Trigger is a mechanism that automates the execution of a flow. Triggers can be scheduled, event-based or webhook-based.

Trigger types

Kestra supports both scheduled and external events.

Kestra core provides three types of triggers:

  • Schedule trigger allows you to execute your flow on a regular cadence e.g. using a CRON expression and custom scheduling conditions
  • Flow trigger allows you to execute your flow when another flow finishes its execution (based on a configurable list of states)
  • Webhook trigger allows you to execute your flow based on an HTTP request emitted by a webhook.

Many other triggers are available from the plugins, such as triggers based on file detection events, e.g. the S3 trigger, or a new message arrival in a message queue, such as the SQS or Kafka trigger.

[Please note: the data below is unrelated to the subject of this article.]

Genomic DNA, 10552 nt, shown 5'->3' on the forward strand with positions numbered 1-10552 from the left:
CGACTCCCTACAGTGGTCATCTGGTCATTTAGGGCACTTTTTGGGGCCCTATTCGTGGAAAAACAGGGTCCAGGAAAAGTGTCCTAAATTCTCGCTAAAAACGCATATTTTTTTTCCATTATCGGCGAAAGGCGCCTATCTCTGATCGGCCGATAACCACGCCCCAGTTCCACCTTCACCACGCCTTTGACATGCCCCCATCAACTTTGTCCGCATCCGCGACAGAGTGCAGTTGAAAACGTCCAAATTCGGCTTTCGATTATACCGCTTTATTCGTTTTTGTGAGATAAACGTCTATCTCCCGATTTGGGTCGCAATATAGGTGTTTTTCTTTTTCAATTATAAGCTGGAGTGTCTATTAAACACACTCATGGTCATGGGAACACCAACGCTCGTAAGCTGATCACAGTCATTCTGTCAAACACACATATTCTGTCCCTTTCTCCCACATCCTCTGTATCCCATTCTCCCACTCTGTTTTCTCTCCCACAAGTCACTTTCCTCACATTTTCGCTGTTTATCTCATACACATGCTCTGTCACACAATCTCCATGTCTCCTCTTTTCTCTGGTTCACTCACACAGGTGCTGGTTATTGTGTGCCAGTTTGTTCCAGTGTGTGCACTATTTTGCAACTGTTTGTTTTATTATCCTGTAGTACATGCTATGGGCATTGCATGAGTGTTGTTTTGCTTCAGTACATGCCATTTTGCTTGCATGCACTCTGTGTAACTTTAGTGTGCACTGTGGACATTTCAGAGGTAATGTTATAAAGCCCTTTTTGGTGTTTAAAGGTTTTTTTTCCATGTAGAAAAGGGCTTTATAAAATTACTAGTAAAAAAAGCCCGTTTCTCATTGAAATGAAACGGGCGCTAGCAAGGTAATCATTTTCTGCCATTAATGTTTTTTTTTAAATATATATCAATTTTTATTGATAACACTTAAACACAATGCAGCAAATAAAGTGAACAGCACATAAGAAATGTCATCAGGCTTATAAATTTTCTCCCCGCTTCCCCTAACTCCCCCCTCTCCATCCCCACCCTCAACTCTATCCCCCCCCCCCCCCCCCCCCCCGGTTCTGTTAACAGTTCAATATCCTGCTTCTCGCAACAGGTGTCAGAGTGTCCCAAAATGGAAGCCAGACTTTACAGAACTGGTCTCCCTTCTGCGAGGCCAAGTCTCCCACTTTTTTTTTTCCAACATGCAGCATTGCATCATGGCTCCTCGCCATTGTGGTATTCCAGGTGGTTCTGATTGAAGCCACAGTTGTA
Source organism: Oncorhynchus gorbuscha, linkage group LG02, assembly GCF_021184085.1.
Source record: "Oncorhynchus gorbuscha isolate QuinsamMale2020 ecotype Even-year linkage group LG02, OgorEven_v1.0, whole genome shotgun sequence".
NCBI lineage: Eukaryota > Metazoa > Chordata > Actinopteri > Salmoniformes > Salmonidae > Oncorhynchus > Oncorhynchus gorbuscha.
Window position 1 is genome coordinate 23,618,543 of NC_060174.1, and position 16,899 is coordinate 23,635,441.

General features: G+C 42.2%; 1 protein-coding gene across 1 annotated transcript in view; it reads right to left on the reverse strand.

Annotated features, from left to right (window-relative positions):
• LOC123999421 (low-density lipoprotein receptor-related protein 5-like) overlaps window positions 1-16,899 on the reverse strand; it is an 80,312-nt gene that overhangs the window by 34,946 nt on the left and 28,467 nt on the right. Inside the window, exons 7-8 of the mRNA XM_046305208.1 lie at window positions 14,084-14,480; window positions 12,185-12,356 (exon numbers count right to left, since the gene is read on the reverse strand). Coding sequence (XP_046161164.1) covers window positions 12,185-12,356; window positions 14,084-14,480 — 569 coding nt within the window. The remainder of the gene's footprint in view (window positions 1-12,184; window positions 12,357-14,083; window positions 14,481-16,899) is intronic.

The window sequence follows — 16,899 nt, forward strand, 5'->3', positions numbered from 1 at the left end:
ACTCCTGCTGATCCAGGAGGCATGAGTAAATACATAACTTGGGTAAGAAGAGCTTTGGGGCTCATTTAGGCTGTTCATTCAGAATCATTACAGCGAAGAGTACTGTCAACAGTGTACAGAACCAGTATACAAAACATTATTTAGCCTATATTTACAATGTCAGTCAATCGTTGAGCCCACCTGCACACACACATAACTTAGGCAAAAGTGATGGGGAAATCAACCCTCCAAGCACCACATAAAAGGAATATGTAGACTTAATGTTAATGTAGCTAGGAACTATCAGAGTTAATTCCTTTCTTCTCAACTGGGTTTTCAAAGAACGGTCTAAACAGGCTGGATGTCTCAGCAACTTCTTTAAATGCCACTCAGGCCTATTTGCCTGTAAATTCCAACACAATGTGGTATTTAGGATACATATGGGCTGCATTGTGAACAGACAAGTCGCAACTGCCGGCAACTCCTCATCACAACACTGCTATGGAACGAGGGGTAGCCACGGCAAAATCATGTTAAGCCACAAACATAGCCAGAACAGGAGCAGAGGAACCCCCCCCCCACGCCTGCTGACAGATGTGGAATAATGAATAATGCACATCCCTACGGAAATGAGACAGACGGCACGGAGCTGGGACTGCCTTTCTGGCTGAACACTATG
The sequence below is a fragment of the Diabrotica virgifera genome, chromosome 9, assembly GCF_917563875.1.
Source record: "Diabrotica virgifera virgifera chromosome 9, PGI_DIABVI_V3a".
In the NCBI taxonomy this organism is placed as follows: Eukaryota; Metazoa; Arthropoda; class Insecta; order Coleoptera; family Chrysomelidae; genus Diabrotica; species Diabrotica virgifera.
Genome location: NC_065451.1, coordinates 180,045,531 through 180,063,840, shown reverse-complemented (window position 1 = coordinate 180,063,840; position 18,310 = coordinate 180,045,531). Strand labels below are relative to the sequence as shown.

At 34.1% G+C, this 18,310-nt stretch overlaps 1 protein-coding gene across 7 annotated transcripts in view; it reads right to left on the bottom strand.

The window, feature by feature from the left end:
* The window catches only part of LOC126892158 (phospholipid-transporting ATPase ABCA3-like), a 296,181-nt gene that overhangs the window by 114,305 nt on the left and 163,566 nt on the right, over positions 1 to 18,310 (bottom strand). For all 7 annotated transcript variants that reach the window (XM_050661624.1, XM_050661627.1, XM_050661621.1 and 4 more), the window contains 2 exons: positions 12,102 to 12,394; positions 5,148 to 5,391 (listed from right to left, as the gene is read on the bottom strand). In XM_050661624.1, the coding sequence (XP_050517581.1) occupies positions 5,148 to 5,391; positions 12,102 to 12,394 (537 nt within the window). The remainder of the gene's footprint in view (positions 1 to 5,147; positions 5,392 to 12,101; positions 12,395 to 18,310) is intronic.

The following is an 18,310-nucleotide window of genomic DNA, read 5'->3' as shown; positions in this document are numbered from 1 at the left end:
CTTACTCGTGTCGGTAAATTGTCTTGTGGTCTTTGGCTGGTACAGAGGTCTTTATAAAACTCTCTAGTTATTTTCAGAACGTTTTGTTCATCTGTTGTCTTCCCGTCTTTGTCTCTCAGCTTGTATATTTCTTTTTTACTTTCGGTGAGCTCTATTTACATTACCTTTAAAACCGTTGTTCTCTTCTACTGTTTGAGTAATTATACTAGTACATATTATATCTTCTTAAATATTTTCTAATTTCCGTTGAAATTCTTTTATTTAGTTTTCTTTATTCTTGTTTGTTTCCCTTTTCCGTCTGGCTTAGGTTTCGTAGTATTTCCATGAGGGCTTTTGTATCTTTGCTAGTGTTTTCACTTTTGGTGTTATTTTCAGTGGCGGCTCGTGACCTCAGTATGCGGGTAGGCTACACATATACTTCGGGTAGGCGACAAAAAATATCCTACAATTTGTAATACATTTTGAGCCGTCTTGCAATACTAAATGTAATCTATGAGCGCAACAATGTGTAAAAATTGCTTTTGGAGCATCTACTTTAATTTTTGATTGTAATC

Trigger common properties

Following trigger properties can be set.

FieldDescription
idThe flow identifier, must be unique inside a flow.
typeThe Java FQDN of the trigger.
descriptionThe description of the trigger.
disabledSet it to true to disable execution of the trigger.
workerGroup.keyTo execute this trigger on a specific Worker Group (EE)

Trigger variables

Triggers allow you to access trigger metadata through expressions e.g. {{ trigger.date }} to access the current date of the Schedule trigger, {{ trigger.uri }} to access the file or message from any file detection or message arrival event, as well as {{ trigger.rows }} for all Query triggers e.g. the PostgreSQL Query trigger.

Triggers restrict parallel execution for a given trigger ID to one active run. For instance, if an Execution from a flow with a Schedule trigger with ID hourly is still in a Running state, another one will not be started. However, you can still trigger the same flow manually (from the UI or API), and the scheduled Executions will not be affected.

yaml
id: hourlyFlow
namespace: dev
tasks:
  - id: important-task
    type: io.kestra.core.tasks.log.Log